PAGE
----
It’s been a really long time since I dreaded a race. In fact, I don’t remember the last time that happened. Before I go any further, I want to emphasize that my feelings about this race had nothing to do with the race itself, its organizers (Fleet Feet), or anything of the like. It’s not you. It’s me. I officially have “the burn-out.”
Let’s start at the beginning, shall we?
Coming off of my Twin Cities high, I had an itchy trigger finger (and legs). I wanted to be running. I wanted to be replicating that ridiculous PR feeling. I wanted to be RACING. As such, I whined and pouted through my rest week, ran too quickly in my recovery weeks, and tackled my progress unrealistically. I ran a marathon in 8:45s, so OBVIOUSLY I should be able to immediately keep up with the Kenyans, hit my Boston Qualifying goals, and win awards for lacing up my sneaks. I also signed up for a 5k and 8k with visions of massive PRs dancing in my head.
After my painful (albeit successful) Turkey Trot, I couldn’t shake the race dread. The Turkey Trot HURT. I had never truly raced a short distance, and I had no idea how painful they could be. And now, I was supposed to replicate that pain for almost twice as long?! Oh, helllllll no. My training was sporadic, and quite honestly, pretty half-assed, in the two weeks leading up to the second race. [Sorry, Coach.] I nailed my final track session, and felt good and healthy for the first time in weeks. Even still, I kept telling Penguin that I had ZERO interest in this race.
The gun was set to go off at 9a.m. (yesss late start!), and the start line was a mere 10 min walk from my apartment (yessss LOCAL race). My alarm went off at 7:30, and I seriously considered going back to bed. I reluctantly threw on my race outfit and ate my semi-burnt toast. I had decided to run in my Mrs. Claus outfit, but hadn’t bothered to lay anything out the night before. My GPS watch was dead (awesome), so my start was delayed so that I could charge it a bit. Truth be told, Mrs. Claus was lookin’ ROUGH. Like maybe she slept in her sleigh outside the bar. I had worn this in a past race, and knew that the top was inclined to slide down. No problemo, I thought, as I secured it with two safety pins.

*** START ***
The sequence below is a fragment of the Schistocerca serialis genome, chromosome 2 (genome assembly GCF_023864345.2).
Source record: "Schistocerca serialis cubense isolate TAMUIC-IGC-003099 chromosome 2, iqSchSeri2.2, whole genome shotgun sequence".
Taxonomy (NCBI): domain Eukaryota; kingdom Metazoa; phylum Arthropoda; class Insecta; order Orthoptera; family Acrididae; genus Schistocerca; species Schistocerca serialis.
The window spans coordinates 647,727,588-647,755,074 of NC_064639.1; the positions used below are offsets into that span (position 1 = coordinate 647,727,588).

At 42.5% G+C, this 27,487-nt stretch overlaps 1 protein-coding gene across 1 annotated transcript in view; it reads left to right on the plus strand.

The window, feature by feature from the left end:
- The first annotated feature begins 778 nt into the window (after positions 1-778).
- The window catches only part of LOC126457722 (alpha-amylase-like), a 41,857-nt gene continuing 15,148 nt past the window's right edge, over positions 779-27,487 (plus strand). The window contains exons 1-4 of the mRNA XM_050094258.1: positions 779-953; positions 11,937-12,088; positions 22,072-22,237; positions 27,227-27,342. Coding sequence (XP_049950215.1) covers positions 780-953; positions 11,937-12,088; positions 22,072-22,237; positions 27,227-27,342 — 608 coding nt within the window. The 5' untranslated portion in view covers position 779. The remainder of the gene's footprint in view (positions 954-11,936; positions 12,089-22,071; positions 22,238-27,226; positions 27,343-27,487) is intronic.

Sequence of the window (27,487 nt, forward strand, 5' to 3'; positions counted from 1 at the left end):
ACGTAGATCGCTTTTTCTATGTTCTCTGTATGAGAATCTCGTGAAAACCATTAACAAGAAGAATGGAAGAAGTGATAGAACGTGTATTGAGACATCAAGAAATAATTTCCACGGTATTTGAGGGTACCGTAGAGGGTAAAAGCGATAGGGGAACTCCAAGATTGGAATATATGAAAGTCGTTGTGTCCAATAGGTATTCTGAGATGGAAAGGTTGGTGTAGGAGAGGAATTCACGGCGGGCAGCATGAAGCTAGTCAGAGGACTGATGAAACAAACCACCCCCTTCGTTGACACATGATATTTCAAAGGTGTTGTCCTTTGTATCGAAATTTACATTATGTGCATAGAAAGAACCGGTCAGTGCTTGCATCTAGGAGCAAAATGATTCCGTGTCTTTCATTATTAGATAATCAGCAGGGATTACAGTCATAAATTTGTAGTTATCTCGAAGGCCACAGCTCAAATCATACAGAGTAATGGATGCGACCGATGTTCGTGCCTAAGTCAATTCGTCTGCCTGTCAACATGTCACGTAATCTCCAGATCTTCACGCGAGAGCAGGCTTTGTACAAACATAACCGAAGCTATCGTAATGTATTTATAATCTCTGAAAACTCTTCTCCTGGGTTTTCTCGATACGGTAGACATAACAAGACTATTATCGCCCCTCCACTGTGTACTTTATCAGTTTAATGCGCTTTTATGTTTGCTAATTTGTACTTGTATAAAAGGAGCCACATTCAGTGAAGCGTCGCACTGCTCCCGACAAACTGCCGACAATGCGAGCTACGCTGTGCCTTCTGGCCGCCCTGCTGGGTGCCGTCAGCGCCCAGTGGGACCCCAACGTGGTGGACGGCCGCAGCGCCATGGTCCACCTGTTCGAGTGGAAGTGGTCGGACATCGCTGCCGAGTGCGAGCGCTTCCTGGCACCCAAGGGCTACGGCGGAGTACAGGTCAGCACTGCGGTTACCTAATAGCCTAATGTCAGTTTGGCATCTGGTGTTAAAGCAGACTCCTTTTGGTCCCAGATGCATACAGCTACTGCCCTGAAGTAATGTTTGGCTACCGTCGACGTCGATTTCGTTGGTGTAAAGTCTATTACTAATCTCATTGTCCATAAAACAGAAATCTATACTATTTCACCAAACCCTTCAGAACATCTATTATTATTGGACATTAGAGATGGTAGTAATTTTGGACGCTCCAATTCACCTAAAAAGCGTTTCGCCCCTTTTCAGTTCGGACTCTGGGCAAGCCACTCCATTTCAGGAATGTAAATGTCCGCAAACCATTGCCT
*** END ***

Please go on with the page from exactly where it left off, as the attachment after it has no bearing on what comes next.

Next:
I got to the race and checked my gear — it was drizzling and 30 degrees, and the whole “ughhhh” feeling about the race hadn’t really let up. I found Tiger Beat (he was easy to spot in his sleeveless top and shorts), as well as a college friend, and we lined up in the corral to await the gun. I lined up with the 8min group, which was ridiculously close to the start line for a race of 1600 participants.
The gun went off and the first mile was fairly uneventful. I quickly realized that, despite the safety pins, my top was NOT going to stay where I wanted it. I kept adjusting, but eventually gave up, thinking the pins would at least keep it kind of in place. I hit the first mile in just under 8 min, and I actually felt like I could throw myself into autopilot and finish at goal pace. That feeling lasted about 12 seconds, because the next mile and a half involved me seriously considering stripping off the dress and casually slinking off the course. My uterus was killing me (TMI? Don’t care.), and it took every ounce of mental strength I had to focus on the trail and my music and the dude running with a running blade and really just anything and everything I could possible concentrate on.
I finally hit the turnaround and started feeling human again, only to be slapped in the face by a headwind. At this point, my pace had slowed to an average of 8:20ish, and I was a bit frustrated that I had wasted a tailwind. I hit the 4mi mark and was just willing for this race to be over. I didn’t hurt like I did at the Turkey Trot, but I was tired. I could have pushed a little harder, and maybe I should have, but I had already resigned myself to falling short of my 8min goal pace. I DID push through the finishing chute, feeling strong and excited to be done. The announcer belted my name as I crossed, which was really nice, and I saw Tiger Beat waiting for me.
I didn’t even glance at my final time (just saw my avg pace), and told people I had “barely PR’d.” I wasn’t pouting, and I wasn’t upset, but I was definitely a little flat about it. As I walked home in the rain, I dug out my phone to check my previous 8k PR (43:40), and compare that with my watch time.
Huh. I ran a 41:32 (an 8:22 pace). I had “barely PR’d” by two whole minutes.
I’m such a brat. One of these days, these giant numbers are going to fade, and I’m going to have to get used to the fact that a PR is a PR.
The best part was when I got home and realized how ridiculous my wardrobe issues had become. I couldn’t stop laughing. Don’t see what’s so funny? Hold on. LET ME SHOW YOU JUST HOW HOW BAD THIS WAS.
1) Tiger Beat finished 6th overall, absolutely killing it and landing 1st in his AG;
2) A college friend finished 8th, also 1st in his AG. It was a big day for guys named Matt;
3) I finished 35/255 in my AG, 305/1596 overall, and 126/1069 females. I’m not satisfied with these numbers, but;
4) If I don’t run another short-distance race in the next six months, I’ll consider that a success.
Even as I write this, I’m looking at my stats and thinking “Ugh. I can do better.” I guess I’m more competitive than I like to think I am. This reminds me of a great post I just read over at In It To Win It, where Lizzy explains that you can be happy, but you can’t ever be satisfied. Go check it out (and be amazed by her CIM sub-3, while you”re at it…)